Sixteen: the number of days it had been since I checked my work email. But between the wedding, a cross-country move, and our honeymoon, time hadn’t permitted me the luxury.
Today I would have to face reality.
I opened my new husband’s laptop. My computer and the rest of my furniture hadn’t arrived at our new home in California yet, so we’d have to share. I waited while it booted up and entered his password to log on. I clicked the internet icon and. . . nothing. I clicked it fourteen more times. Same results.
“Babe, it won’t work!” I shouted from across the house. “The internet won’t connect.”
“Just a second, I’ll fix it.” He came and clicked on a little eyelid icon and put in yet another name and password.
“What is that?”
I spent a lot of time on computers, but that was an icon I had never seen before.
“It’s accountability software.” He said in a very matter-of-fact tone.
Stumped, I responded, “Accountability for what?”
He looked me in the eyes this time. I still didn’t really understand what was happening. All I knew was that it was annoying to have to use someone else’s computer and even more annoying to not be able to easily log on to said computer.
We were about to have a life-changing conversation and I was only half aware of it.
“It tracks everything I look at on the internet. It’s called Covenant Eyes. It sends a report to Dave so we can keep each other accountable.”
Back up the bus!
Could he be saying what I thought he was saying? He struggled with looking at “things” he shouldn’t on the computer. No, wait. What????? Did this mean he wrestled with . . .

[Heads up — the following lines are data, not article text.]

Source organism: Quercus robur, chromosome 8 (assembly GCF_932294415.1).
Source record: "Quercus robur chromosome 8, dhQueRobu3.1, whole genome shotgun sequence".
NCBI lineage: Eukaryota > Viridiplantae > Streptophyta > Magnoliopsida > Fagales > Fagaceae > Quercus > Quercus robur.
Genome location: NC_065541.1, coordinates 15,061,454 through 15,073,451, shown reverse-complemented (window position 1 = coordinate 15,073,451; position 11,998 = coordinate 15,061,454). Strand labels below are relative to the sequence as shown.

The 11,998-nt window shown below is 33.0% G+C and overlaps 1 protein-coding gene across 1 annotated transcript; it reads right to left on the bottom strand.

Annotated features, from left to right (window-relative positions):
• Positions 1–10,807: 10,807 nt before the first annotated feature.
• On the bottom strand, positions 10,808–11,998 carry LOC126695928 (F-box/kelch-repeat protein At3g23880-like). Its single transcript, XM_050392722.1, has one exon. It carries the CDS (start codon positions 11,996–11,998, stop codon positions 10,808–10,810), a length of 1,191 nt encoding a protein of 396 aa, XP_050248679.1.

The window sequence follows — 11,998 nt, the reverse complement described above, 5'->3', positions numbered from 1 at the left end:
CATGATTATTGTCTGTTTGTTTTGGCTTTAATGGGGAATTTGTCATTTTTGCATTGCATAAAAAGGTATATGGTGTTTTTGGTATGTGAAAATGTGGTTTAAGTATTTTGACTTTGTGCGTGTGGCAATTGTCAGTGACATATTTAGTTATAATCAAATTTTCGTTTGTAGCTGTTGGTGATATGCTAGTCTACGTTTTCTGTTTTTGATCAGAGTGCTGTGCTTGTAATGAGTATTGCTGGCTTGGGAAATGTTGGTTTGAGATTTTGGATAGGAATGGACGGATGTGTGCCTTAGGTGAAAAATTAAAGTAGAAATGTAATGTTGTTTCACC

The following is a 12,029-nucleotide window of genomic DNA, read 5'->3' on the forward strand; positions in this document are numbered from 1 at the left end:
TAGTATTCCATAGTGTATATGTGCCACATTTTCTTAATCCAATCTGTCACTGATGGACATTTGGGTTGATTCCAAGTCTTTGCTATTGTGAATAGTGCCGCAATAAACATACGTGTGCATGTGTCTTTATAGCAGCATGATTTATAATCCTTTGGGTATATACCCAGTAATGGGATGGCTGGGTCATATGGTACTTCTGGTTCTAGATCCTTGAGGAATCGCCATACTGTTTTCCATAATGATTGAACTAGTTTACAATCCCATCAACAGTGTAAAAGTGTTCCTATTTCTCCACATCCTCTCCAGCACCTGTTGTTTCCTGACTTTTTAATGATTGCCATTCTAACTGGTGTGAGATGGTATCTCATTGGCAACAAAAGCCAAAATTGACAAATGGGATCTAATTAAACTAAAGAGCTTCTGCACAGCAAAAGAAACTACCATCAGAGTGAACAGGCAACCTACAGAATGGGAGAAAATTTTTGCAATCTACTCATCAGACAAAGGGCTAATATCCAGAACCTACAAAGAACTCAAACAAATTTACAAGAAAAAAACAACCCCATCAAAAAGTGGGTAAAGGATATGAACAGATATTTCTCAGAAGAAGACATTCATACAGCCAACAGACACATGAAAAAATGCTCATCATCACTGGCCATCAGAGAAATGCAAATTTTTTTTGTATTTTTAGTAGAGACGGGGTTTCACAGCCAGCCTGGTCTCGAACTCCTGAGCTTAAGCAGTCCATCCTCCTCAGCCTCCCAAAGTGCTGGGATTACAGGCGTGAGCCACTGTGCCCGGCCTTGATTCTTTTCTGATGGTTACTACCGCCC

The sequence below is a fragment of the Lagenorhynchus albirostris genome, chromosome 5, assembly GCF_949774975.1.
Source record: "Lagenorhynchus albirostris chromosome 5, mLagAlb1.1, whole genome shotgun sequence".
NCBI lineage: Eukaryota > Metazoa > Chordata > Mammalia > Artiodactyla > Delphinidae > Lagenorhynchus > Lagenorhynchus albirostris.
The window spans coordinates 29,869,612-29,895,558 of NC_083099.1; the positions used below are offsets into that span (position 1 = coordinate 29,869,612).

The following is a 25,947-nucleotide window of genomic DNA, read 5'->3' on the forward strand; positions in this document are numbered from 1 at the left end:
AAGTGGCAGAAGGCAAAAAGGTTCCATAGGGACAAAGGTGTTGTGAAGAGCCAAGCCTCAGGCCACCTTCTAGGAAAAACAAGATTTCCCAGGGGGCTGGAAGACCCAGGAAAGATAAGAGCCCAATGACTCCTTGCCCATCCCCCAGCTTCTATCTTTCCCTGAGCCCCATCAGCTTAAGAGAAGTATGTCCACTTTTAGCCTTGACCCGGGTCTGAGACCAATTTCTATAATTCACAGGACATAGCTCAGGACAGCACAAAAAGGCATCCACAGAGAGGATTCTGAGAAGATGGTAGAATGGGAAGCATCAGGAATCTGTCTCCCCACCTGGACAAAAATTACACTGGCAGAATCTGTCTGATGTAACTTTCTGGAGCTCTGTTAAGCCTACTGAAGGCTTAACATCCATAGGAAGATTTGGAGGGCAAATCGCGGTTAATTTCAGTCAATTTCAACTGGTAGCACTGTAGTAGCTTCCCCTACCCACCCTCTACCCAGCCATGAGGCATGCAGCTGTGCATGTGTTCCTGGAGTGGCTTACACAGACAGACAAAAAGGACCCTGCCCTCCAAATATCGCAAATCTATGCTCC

This couldn’t be happening to me. Not on the day we returned from our honeymoon. Not two weeks into marriage. Not to me. Period. I didn’t marry a man who struggled with lust. Surely I would have known about that before we got married. That should have come up in counseling or something. Was that what he meant? I had to ask the question. But, I didn’t really want to know the answer.
Gulping hard, I let the words out.
“So, uh, um, what exactly do you mean by ‘stuff you shouldn’t look at?'”
I felt my fragile new marriage and even more tender sense-of-self crumble as he confessed to a decades long struggle. He was exposed to the poison early and, although he wanted to be free from its toxicity, it was sometimes a battle. He explained that though it was getting better, it wasn’t a switch he could flip off. As my tears started to fall, the speed at which his words came slowed to a complete stop.
I didn’t know what to say. How could I not have known this before?
I left the house. Immediately. It’s the only time I ever left during a discussion of any kind. I had to. I couldn’t breathe and had no idea what to do. You don’t exactly call your mom and tell her this problem. I felt weird telling friends. What would they say anyway? They probably never had to deal with this. . .
I returned after an hour or so to find my husband kneeling on the floor in our bedroom. A song by Third Day was blaring loud and there were tear stains on his face. “I’m sorry,” he said. “I’m so sorry.”
I knew he meant it. What I didn’t know was how I could handle this.
With all my heart I wish that my experience was rare. I wish the data on pornography use was exaggerated. And, more so, I wish, so, so much, that the temptation luring our men away wasn’t so prevalent. Why does virtual sex-on-a-platter have to be so easy to access?
I’d like to tell you that the conversation above is the only one we ever had on the topic and my husband’s instant healing has kept him from struggle through today. But, that wouldn’t be true. Thanks to healthy practices and great accountability software, we’ve been able to keep the worst of the worst at bay. But, scantily clad women permeate our culture and old thought patterns are hard to break.
Because he battles his flesh in the arena of lust, I must battle with him. Notice, I didn’t say battle against him. Rather battle with him.
You see, it’s his struggle. It’s his sin. But, it’s our marriage. And, if there’s one thing I’ve learned about this lust fight, unless I get in it, he will lose.